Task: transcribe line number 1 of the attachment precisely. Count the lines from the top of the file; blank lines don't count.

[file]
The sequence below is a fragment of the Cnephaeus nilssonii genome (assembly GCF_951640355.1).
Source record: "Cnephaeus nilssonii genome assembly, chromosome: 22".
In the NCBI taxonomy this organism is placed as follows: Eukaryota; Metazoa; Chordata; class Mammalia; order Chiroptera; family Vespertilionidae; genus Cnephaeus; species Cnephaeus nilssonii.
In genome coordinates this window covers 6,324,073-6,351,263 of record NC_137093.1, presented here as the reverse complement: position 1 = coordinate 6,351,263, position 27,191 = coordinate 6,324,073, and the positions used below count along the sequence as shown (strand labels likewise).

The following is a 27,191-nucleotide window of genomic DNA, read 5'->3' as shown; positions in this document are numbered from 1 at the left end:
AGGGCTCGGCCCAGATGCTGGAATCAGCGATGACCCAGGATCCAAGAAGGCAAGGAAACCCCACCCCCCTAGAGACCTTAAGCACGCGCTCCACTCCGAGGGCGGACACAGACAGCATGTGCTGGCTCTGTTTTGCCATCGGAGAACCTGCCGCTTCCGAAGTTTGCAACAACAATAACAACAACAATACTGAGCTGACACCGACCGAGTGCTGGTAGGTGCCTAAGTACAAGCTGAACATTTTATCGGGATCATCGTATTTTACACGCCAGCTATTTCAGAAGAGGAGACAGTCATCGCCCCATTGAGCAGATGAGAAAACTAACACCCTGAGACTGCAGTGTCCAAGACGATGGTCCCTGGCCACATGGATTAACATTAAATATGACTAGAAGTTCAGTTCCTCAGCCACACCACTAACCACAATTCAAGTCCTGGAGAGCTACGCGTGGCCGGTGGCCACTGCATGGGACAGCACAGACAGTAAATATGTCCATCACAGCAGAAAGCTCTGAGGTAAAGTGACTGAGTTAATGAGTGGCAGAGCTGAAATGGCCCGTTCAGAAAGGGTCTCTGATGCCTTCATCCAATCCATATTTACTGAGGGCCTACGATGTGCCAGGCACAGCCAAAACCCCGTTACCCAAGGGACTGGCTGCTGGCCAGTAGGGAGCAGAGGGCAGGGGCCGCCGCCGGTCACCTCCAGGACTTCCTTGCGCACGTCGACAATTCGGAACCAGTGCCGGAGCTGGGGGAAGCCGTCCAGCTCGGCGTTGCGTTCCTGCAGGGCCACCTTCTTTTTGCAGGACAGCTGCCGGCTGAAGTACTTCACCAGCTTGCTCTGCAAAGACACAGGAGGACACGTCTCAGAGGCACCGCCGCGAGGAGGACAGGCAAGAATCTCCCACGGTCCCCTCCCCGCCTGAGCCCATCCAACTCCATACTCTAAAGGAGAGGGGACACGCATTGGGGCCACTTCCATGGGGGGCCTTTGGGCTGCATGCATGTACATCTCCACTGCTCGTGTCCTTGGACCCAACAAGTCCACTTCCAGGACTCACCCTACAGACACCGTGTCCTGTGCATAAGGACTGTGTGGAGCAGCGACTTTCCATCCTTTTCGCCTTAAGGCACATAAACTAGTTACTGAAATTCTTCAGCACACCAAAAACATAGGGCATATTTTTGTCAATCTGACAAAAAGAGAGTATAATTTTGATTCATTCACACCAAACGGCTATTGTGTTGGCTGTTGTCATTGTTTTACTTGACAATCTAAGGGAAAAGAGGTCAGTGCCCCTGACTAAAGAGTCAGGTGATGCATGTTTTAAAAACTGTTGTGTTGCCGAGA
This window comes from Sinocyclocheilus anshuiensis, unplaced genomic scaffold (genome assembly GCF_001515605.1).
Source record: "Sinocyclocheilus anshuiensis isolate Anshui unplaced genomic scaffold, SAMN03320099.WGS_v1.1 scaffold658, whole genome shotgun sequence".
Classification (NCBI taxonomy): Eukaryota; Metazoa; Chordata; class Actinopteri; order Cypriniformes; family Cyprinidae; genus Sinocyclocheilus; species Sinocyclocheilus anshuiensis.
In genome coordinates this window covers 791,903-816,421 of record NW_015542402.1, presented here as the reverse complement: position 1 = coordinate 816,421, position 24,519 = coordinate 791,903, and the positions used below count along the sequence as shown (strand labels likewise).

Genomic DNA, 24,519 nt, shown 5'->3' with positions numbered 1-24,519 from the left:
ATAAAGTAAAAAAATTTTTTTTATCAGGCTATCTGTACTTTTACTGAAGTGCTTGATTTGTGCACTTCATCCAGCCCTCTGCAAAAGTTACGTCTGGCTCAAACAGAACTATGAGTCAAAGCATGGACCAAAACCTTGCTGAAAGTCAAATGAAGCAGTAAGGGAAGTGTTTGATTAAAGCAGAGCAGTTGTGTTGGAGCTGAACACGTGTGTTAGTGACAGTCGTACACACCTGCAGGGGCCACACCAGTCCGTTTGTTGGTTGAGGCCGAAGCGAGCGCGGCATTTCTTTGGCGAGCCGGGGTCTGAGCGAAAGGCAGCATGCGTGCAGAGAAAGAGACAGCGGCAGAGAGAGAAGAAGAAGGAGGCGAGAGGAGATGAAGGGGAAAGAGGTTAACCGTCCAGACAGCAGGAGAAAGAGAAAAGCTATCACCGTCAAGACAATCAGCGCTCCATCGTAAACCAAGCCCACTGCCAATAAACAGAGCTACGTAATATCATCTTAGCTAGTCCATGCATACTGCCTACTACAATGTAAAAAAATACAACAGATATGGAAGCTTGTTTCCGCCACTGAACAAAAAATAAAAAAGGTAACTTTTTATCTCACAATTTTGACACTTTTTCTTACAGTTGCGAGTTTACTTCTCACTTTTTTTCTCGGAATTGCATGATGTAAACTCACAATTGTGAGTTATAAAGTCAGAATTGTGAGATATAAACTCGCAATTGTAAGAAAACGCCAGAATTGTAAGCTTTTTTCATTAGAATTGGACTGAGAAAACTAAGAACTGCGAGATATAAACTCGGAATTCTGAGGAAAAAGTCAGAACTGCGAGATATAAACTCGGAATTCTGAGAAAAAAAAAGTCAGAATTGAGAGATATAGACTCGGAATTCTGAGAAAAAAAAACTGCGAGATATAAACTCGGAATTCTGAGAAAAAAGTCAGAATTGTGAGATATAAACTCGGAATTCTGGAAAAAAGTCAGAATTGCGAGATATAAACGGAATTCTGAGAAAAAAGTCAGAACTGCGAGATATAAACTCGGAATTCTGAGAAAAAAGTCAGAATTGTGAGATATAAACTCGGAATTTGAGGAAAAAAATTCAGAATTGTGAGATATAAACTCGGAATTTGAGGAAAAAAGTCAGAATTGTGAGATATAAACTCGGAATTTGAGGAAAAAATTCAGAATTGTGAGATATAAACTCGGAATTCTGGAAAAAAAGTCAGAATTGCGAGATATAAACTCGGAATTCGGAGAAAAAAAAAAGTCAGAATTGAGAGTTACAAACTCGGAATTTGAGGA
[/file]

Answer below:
The sequence below is a fragment of the Cnephaeus nilssonii genome (assembly GCF_951640355.1).